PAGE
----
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The Beat is the Law : Redux

Filed under: Web — Tags: , , , — Andy @ 3:28 pm

April 21, 2010

In the run up to the release of the DVD, Sheffield Vision came back to us to update with the new and finalised branding. We’ve been with this project from the beginning, so were happy to be on board to take it to it’s final incarnation on the web.

This time the root of the core design came from The Designer’s Republic, the influential design studio that set up in the middle of the documentary’s focus period, rather than Martin Bedford, like last time.

The main challenge when turning a print design into something that will work on the web is making everything work within a medium that you as a designer has very little, if any control over how the viewer will see it in the end. You then have to factor in elements of usability, flow and user experience, all without sacrificing the aesthetic quality of the original design… Fortunately, we’re well versed in that ;)

The site’s content was all in place from the last version of the site, so it was important that it all stayed in place and the cross over between versions was perfectly smooth as nether us nor Sheffield Vision wanted to see any downtime on the site. This meant having to readjust a lot of content to fit into a very different form factor, as well as moving and reorganising the structure, all without changing the site’s internal structure, to avoid losing the PageRank.

I’ll think of a title later…

Filed under: Blogs,Thoughts — Andy @ 4:17 pm

April 14, 2010

I’ve been wanting to write an article about the curse of procrastination for a long time. However, of course, I procrastinated about that so long, several other people have. Rather than just repeating what’s been said, I’ll point you to John Perry’s website, who, aside from summarising it all very well, also makes a valiant job of attempting to turn the whole thing to his advantage.

What interests me is the fact that procrastination is almost universal in people who are normally described as “creative types”.Why? Douglas Adams used to famously avoid having to write by having baths. Several a day, in fact. Apparently his publisher once commented that he never once managed to hit a deadline…but he always smelt really nice.

As designers, we are surrounded by some very dangerous distractions. Computers. The most tempting, time-sucking creations ever made are, by a cruel twist of fate, the very things we are also supposed to use to get our work done with.

I took games off my Mac years ago. It just had to be done. However, since then the internet has sneaked up on us. Facebook, Twitter, the hundred blogs you feel you need to keep up with. Email, iChat. All of these toys with their shiny, glossy icons inviting you to come and play, and all with built-in justifications: Facebook could be helping you meet your next client. Blogging is a great marketing tool. Email is easier than phoning someone. That retro video PhotoShop plugin you just spent ten minutes downloading will, if mastered be great for some job in the future. Probably.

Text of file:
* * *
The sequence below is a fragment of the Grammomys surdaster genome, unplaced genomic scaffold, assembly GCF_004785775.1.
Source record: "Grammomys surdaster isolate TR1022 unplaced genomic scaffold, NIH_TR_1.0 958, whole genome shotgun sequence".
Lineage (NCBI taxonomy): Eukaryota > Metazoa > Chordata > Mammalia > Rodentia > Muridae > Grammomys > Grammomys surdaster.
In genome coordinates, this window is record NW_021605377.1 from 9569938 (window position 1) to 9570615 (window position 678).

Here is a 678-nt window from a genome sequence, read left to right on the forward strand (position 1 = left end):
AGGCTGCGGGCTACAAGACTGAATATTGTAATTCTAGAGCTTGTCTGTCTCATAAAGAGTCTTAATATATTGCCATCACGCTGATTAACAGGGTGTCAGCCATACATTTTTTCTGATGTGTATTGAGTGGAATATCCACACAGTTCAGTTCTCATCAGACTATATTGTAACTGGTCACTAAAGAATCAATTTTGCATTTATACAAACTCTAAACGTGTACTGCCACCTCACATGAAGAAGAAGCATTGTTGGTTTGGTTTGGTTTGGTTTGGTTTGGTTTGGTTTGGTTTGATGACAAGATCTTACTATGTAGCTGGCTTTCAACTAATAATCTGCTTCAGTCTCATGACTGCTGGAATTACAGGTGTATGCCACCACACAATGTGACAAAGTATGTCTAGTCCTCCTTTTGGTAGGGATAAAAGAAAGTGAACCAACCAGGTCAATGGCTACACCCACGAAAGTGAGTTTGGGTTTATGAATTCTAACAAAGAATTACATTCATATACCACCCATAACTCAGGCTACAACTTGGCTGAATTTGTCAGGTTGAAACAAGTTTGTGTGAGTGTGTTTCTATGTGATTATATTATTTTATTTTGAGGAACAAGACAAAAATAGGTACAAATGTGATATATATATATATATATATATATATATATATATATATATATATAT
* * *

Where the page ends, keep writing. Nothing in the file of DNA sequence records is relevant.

But it’s not all computers. There are endless possibilities for analogue procrastination as well. Never is our office tidier or more organised than when a big project has just begun. Well – you need to clean up, clear a space, get organised for the new work. And go and get some crisps and chocolate to see you through. Maybe the skirting boards need levelling off a bit. A new shelf to put all the new work on. Anything, in fact, to avoid doing the actual work itself (which, of course will be great when it is done, so no need to worry, really).

Wikpedia has some really scary things to say on the subject. Phrases like “psychological disorder”, “mental health” and “low self-esteem” kind of made me decide to go and do something else and maybe read that page later.

My own theory is that creativity is somehow in need of a jump start which can only be achieved with a buildup of adrenalin. Designers need the utter terror of a looming deadline in order to kick into action whatever part of the brain that supplies us with the instinctive solution to a problem without all that tedious thinking and planning that normal people have to go through. Also the act of thinking of something completely unconnected to what you are supposed to be somehow allows a hidden part of your mind to work away undisturbed and to quietly deliver the answer – usually at the strangest of times.

You could say rather than a negative aspect, procrastination is practised by people who have a supreme confidence in their own abilities. People who know they’ll always think of something at the last moment and know enough about how their own heads work to just let it get on with it automatically.

Either that or creatives are just people who are good at working out the bare minimum of work needed to complete a task so they can fill the rest of the day on Facebook.

Who knows? Not me. Anyway, there’s a deadline looming here so, naturally, I’m just going to fill the screenwash up in my car and maybe go and buy some crisps.